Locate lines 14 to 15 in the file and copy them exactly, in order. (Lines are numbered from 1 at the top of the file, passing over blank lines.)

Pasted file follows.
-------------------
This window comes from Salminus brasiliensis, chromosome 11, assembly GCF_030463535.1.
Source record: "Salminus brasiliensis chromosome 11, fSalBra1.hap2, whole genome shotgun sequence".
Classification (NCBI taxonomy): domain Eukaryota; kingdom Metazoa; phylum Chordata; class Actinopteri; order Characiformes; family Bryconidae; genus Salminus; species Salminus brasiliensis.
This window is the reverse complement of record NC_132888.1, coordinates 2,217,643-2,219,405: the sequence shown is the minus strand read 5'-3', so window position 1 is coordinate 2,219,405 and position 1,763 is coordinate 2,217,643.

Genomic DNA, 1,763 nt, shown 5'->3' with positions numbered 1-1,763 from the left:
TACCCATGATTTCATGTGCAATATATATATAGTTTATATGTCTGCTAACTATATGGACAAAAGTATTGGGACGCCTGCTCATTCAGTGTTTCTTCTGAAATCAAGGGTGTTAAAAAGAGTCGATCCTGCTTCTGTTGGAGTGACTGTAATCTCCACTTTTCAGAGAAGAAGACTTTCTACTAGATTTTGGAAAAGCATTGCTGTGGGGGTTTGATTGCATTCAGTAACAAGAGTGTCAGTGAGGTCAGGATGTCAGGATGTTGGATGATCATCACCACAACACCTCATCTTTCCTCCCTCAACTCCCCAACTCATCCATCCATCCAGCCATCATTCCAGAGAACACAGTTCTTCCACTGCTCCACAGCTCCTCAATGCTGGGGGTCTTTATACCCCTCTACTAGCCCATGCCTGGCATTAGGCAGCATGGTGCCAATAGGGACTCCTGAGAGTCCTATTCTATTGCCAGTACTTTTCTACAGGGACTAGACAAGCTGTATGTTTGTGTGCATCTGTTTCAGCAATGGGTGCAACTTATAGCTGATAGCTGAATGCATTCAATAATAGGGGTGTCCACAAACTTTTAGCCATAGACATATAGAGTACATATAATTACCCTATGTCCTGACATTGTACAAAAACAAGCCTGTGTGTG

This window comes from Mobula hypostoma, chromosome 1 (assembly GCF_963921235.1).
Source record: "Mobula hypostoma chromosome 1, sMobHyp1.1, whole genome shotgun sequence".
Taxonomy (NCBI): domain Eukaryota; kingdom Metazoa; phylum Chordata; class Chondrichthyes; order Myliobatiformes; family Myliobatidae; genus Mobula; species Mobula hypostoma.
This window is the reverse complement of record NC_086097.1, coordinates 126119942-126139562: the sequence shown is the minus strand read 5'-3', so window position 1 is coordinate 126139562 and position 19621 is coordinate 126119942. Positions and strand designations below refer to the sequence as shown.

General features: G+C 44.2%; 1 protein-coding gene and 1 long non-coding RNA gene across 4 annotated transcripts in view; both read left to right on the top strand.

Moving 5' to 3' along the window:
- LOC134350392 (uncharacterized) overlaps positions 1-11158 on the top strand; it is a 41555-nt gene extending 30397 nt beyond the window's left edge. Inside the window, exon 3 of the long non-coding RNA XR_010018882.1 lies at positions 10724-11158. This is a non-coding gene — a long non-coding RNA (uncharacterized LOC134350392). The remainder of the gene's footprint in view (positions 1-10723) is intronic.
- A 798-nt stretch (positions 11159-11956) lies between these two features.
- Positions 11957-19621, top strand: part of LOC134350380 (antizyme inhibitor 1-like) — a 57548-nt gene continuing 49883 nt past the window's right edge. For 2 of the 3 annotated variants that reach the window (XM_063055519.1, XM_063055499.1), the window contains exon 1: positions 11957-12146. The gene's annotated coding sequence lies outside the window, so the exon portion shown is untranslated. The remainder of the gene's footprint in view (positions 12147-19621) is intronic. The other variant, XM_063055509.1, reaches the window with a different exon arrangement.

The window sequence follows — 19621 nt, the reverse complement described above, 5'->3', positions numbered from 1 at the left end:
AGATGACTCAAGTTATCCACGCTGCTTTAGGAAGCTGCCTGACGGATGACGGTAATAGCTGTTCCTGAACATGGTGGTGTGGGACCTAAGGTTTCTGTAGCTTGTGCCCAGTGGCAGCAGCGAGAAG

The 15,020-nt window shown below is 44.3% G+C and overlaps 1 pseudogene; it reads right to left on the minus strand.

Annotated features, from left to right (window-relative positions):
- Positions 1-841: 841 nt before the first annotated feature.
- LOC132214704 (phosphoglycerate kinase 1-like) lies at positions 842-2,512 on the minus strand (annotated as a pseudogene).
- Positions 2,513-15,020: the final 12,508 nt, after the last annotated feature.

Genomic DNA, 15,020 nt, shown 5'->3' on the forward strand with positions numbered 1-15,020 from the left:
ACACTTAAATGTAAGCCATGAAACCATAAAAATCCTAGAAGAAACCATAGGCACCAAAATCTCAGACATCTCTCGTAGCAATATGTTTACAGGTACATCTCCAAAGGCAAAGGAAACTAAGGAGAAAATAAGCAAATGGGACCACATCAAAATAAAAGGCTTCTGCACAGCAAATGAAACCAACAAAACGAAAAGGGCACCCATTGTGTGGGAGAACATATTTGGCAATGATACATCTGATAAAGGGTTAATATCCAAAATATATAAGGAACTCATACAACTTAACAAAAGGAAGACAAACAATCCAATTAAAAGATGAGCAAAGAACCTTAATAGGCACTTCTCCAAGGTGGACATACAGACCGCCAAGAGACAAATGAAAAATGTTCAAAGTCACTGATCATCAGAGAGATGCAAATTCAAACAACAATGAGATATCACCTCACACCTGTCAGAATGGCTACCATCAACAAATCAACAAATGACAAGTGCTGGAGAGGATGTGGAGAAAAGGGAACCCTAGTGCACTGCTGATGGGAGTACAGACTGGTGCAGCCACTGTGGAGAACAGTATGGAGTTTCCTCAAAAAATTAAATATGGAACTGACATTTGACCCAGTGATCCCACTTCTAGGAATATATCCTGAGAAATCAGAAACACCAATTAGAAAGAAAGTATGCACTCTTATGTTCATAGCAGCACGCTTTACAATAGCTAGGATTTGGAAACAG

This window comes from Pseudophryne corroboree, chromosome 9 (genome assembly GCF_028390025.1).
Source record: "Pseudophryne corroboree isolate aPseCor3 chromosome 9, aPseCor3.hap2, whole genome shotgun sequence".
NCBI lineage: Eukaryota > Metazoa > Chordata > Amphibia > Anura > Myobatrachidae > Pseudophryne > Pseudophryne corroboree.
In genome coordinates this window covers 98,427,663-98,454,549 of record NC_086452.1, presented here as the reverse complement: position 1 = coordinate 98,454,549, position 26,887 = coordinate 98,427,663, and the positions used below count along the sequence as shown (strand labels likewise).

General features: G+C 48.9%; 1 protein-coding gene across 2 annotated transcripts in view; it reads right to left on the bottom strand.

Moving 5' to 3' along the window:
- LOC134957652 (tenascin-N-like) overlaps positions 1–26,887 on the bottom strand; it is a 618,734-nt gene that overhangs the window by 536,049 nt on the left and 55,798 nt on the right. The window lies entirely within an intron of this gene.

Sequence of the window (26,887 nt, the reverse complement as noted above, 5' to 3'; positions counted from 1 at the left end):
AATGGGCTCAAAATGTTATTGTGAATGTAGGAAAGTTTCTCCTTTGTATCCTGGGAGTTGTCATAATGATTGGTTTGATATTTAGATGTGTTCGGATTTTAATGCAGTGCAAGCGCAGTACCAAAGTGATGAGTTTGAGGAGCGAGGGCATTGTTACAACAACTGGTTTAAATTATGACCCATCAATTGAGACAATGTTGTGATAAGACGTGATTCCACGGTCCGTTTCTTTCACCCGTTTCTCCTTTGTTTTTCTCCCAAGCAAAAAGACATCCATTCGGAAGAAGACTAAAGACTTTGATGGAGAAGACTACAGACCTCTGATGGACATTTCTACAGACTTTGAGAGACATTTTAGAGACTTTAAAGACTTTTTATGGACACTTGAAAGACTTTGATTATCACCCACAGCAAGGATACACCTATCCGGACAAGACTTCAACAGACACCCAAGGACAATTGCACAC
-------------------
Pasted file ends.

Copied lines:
- A 798-nt stretch (positions 11159-11956) lies between these two features.
- Positions 11957-19621, top strand: part of LOC134350380 (antizyme inhibitor 1-like) — a 57548-nt gene continuing 49883 nt past the window's right edge. For 2 of the 3 annotated variants that reach the window (XM_063055519.1, XM_063055499.1), the window contains exon 1: positions 11957-12146. The gene's annotated coding sequence lies outside the window, so the exon portion shown is untranslated. The remainder of the gene's footprint in view (positions 12147-19621) is intronic. The other variant, XM_063055509.1, reaches the window with a different exon arrangement.